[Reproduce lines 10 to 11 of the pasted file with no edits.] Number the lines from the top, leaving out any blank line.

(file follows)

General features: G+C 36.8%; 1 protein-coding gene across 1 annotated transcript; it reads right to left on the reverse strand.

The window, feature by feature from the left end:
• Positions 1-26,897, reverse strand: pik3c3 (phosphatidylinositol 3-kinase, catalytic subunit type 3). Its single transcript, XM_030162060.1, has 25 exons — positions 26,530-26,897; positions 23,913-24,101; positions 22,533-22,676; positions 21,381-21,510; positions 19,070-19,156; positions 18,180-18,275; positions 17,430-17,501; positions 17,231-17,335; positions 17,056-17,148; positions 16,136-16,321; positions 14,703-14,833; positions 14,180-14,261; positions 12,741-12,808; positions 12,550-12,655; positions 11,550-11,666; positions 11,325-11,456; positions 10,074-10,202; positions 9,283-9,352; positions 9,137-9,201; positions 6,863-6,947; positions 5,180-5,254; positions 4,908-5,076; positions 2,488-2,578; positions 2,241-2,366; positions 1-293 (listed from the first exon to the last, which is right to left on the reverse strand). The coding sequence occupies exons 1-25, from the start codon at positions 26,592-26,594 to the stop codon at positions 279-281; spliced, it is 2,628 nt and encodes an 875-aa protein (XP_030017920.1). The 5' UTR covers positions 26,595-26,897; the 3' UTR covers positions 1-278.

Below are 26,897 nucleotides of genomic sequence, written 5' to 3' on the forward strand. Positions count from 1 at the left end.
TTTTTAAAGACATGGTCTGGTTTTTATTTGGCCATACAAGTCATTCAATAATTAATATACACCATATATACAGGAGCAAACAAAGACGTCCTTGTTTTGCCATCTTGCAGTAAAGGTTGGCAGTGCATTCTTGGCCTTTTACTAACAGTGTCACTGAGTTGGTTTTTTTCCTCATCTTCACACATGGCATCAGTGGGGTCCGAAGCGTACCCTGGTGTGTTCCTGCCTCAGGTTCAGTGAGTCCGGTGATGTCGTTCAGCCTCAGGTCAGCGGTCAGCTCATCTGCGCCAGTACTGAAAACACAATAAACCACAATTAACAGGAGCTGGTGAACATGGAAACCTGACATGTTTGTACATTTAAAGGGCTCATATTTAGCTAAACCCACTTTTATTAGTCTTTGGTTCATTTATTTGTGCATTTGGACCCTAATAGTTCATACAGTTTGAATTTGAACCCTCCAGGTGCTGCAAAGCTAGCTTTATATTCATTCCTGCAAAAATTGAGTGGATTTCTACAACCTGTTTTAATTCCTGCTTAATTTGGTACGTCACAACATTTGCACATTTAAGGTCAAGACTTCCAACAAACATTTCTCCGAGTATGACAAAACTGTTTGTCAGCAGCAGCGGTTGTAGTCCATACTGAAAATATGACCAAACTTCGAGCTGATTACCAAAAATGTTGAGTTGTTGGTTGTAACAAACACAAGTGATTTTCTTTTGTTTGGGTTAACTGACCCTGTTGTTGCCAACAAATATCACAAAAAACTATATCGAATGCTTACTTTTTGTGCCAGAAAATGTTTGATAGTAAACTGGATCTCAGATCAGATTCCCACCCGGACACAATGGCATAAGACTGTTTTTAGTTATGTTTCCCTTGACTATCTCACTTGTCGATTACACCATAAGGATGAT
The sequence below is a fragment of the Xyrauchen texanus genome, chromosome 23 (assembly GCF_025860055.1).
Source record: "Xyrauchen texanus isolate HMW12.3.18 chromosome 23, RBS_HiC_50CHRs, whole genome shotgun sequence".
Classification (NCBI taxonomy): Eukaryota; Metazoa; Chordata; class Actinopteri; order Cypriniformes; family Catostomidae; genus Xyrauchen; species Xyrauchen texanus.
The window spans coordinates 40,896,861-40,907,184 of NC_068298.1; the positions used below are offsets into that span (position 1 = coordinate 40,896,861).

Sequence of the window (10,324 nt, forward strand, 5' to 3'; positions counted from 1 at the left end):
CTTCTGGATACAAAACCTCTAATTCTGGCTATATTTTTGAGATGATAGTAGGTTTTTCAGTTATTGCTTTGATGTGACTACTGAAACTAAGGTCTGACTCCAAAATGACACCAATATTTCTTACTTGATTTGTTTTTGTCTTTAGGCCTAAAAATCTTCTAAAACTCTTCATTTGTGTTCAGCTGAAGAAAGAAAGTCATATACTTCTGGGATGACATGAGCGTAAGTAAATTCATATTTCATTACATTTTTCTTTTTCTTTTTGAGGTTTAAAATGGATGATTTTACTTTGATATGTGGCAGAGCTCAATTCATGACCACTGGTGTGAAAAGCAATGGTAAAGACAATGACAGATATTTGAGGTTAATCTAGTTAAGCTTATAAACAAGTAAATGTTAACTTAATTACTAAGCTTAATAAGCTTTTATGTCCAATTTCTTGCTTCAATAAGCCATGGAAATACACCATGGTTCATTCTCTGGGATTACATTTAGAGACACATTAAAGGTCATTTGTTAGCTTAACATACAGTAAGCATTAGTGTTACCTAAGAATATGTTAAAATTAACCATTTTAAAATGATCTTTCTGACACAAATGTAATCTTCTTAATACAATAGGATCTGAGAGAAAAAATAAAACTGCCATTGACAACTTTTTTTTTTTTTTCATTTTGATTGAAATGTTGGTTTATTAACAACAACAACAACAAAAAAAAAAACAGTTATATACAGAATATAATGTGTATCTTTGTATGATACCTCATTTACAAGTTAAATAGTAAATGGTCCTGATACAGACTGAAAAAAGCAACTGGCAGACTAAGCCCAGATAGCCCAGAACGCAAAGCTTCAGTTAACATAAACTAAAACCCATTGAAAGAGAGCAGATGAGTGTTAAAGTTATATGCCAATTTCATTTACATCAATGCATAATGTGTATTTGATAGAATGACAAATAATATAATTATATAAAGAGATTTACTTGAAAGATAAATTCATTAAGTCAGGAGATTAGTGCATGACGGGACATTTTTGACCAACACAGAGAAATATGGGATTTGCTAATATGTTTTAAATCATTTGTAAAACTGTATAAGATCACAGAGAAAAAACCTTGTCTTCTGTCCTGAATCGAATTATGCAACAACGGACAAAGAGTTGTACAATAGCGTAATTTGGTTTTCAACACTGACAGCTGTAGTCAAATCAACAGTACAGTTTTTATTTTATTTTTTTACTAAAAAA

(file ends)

Sequence of the window (10,324 nt, forward strand, 5' to 3'; positions counted from 1 at the left end):
CTTCTGGATACAAAACCTCTAATTCTGGCTATATTTTTGAGATGATAGTAGGTTTTTCAGTTATTGCTTTGATGTGACTACTGAAACTAAGGTCTGACTCCAAAATGACACCAATATTTCTTACTTGATTTGTTTTTGTCTTTAGGCCTAAAAATCTTCTAAAACTCTTCATTTGTGTTCAGCTGAAGAAAGAAAGTCATATACTTCTGGGATGACATGAGCGTAAGTAAATTCATATTTCATTACATTTTTCTTTTTCTTTTTGAGGTTTAAAATGGATGATTTTACTTTGATATGTGGCAGAGCTCAATTCATGACCACTGGTGTGAAAAGCAATGGTAAAGACAATGACAGATATTTGAGGTTAATCTAGTTAAGCTTATAAACAAGTAAATGTTAACTTAATTACTAAGCTTAATAAGCTTTTATGTCCAATTTCTTGCTTCAATAAGCCATGGAAATACACCATGGTTCATTCTCTGGGATTACATTTAGAGACACATTAAAGGTCATTTGTTAGCTTAACATACAGTAAGCATTAGTGTTACCTAAGAATATGTTAAAATTAACCATTTTAAAATGATCTTTCTGACACAAATGTAATCTTCTTAATACAATAGGATCTGAGAGAAAAAATAAAACTGCCATTGACAACTTTTTTTTTTTTTTCATTTTGATTGAAATGTTGGTTTATTAACAACAACAACAACAAAAAAAAAAACAGTTATATACAGAATATAATGTGTATCTTTGTATGATACCTCATTTACAAGTTAAATAGTAAATGGTCCTGATACAGACTGAAAAAAGCAACTGGCAGACTAAGCCCAGATAGCCCAGAACGCAAAGCTTCAGTTAACATAAACTAAAACCCATTGAAAGAGAGCAGATGAGTGTTAAAGTTATATGCCAATTTCATTTACATCAATGCATAATGTGTATTTGATAGAATGACAAATAATATAATTATATAAAGAGATTTACTTGAAAGATAAATTCATTAAGTCAGGAGATTAGTGCATGACGGGACATTTTTGACCAACACAGAGAAATATGGGATTTGCTAATATGTTTTAAATCATTTGTAAAACTGTATAAGATCACAGAGAAAAAACCTTGTCTTCTGTCCTGAATCGAATTATGCAACAACGGACAAAGAGTTGTACAATAGCGTAATTTGGTTTTCAACACTGACAGCTGTAGTCAAATCAACAGTACAGTTTTTATTTTATTTTTTTACTAAAAAA